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United States Court of Appeals, Fifth Circuit.


No. 17-60086

Decided: February 21, 2018

Before BARKSDALE, PRADO, and OWEN, Circuit Judges.

Digna Elizabeth Mairena-Miller, a native and citizen of El Salvador, seeks review of the Board of Immigration Appeals' (BIA) dismissal of her appeal from an immigration judge's (IJ) denial of a motion to reopen her in absentia removal proceeding. She contends the 2005 in absentia removal order was improper because: she did not receive notice of her hearing; and traumatizing circumstances surrounding her entry into the United States prevented her from understanding that she was being placed in removal proceedings. She also asserts changed country conditions warrant reopening.

Denial of a motion to reopen is reviewed under a “highly deferential abuse-of-discretion standard, regardless of the basis of the alien's request for relief”. Gomez-Palacios v. Holder, 560 F.3d 354, 358 (5th Cir. 2009). We “must affirm the BIA's decision as long as it is not capricious, without foundation in the evidence, or otherwise so irrational that it is arbitrary rather than the result of any perceptible rational approach”. Id. The BIA's legal interpretations are reviewed de novo, and “factual findings are reviewed under the substantial-evidence test, meaning [we] may not overturn [them] unless the evidence compels a contrary conclusion”. Id.

If an alien fails to appear at a scheduled hearing, and an IJ finds notice was provided and removability has been established, the IJ must order the alien removed in absentia. 8 U.S.C. § 1229a(b)(5)(A). Such an order may be rescinded in limited circumstances, including if the alien demonstrates she did not receive notice of the hearing. § 1229a(b)(5)(C)(ii).

In that regard, the alien must be provided written notice of the time and place at which the proceedings will be held, through either service in person or service by mail. § 1229(a)(1)(G)(i). The notice to appear (NTA), however, need not include the specific date and time of the removal hearing; the date and time of the hearing may be provided in a subsequent hearing notice. E.g., Gomez-Palacios, 560 F.3d at 359. If the alien fails to provide her address, written notice is not required. § 1229(a)(2)(B).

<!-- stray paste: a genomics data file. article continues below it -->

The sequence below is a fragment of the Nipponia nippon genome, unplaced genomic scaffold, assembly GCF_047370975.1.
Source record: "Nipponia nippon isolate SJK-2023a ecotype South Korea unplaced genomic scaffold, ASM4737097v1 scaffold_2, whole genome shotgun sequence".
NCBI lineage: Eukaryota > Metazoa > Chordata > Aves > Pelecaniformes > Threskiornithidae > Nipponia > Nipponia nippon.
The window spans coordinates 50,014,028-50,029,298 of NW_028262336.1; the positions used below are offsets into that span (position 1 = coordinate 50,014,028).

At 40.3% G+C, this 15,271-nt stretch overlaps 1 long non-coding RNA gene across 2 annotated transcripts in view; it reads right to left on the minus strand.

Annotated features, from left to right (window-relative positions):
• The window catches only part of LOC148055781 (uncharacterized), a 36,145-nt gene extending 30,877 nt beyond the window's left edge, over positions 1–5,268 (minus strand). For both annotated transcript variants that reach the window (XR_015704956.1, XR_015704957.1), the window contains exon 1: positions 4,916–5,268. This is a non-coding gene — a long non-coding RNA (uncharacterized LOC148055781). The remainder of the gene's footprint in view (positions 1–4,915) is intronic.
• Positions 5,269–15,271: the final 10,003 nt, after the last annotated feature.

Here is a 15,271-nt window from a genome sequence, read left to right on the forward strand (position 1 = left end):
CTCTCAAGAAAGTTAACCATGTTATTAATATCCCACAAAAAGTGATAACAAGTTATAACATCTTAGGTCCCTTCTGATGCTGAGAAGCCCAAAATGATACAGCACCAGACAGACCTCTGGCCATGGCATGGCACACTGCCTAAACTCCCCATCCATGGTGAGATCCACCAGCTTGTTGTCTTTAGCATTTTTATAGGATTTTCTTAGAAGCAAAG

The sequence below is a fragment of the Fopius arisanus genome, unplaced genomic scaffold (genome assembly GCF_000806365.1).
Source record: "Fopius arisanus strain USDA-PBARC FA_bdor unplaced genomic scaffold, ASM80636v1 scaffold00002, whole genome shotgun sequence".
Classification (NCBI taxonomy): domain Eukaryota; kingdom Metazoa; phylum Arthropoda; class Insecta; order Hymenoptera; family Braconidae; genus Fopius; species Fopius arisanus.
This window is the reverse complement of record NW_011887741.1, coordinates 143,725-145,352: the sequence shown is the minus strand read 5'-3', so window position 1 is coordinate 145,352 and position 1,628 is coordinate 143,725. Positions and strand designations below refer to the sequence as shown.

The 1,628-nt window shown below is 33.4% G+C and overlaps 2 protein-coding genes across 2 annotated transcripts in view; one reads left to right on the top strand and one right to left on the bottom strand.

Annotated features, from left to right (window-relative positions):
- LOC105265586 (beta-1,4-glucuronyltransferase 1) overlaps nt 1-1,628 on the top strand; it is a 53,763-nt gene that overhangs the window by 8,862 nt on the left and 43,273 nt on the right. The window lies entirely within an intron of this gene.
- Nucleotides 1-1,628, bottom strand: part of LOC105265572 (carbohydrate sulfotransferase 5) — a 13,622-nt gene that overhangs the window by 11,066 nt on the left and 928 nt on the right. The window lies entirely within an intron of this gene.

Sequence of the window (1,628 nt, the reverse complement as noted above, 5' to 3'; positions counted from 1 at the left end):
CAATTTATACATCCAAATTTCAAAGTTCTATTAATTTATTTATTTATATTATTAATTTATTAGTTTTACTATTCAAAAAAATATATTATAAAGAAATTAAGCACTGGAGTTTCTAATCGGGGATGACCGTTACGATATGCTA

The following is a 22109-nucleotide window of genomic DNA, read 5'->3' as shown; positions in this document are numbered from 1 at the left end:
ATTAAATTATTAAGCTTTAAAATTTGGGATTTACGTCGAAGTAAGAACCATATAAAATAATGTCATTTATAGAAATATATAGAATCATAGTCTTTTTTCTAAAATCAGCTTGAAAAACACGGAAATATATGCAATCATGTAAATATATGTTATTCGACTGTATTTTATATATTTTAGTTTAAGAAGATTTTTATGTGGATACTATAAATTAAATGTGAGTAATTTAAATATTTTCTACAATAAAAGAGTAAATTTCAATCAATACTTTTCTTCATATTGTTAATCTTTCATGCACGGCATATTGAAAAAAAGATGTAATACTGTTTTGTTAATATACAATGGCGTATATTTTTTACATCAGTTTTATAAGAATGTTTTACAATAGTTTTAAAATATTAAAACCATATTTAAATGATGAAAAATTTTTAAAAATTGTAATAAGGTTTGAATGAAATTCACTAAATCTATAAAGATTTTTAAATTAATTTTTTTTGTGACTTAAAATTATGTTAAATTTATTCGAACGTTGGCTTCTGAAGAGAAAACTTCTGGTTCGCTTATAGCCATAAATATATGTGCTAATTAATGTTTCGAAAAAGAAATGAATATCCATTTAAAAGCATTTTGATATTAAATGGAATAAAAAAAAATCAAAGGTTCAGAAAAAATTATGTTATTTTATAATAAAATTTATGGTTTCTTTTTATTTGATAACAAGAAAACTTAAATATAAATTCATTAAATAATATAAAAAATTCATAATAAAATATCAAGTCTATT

The NTA personally served on Mairena: stated she would be required to appear before an IJ at a time and date to be set; advised her of the consequences for failure to appear at the hearing; and explained her obligation to inform the immigration court of her address. Mairena signed the NTA and was orally advised in Spanish of her rights and obligations. Under these circumstances, there is no merit to her assertion that the NTA was defective. E.g., Gomez-Palacios, 560 F.3d at 359. Moreover, because she failed to provide her address to the immigration court, written notice was not required. E.g., § 1229(a)(2)(B); Gomez-Palacios, 560 F.3d at 361; Abarca-Orellana v. Holder, 539 F. App'x 588, 589 (5th Cir. 2013). Mairena was, therefore, not entitled to reopening based on lack of notice.

The BIA rejected Mairena's next assertion—that reopening was warranted due to the traumatizing circumstances surrounding her entry into the United States—because her motion to reopen was untimely. The BIA ruled this assertion was best viewed as an “exceptional circumstances” claim, which must be pursued within 180 days of the in absentia removal order. But Mairena fails to discuss the issue of timeliness and thus has not addressed the basis of the BIA's rejection of this claim. She has therefore abandoned any such challenge. E.g., United States v. Scroggins, 599 F.3d 433, 446–47 (5th Cir. 2010); Soadjede v. Ashcroft, 324 F.3d 830, 833 (5th Cir. 2003).

There is no time bar for Mairena's motion to the extent she sought reopening based on changed country conditions. 8 U.S.C. § 1229a(c)(7)(C)(ii); Ramos-Lopez v. Lynch, 823 F.3d 1024, 1026 (5th Cir. 2016). But, she bears a “heavy burden” of establishing such changed conditions, Ramos-Lopez, 823 F.3d at 1026, which she has not met, because she failed to compare, in any meaningful way, the conditions in El Salvador at the time of her initial removal hearing and the conditions in El Salvador when she filed her motion to reopen, E.g., id.; Panjwani v. Gonzales, 401 F.3d 626, 633 (5th Cir. 2005). Additionally, the BIA properly analyzed whether the evidence established prima facie eligibility for asylum, because an alien seeking reopening to apply for asylum based upon changed country conditions must provide evidence establishing a prima facie case for a grant of asylum. Matter of J-G-, 26 I. & N. Dec. 161, 169 (BIA 2013).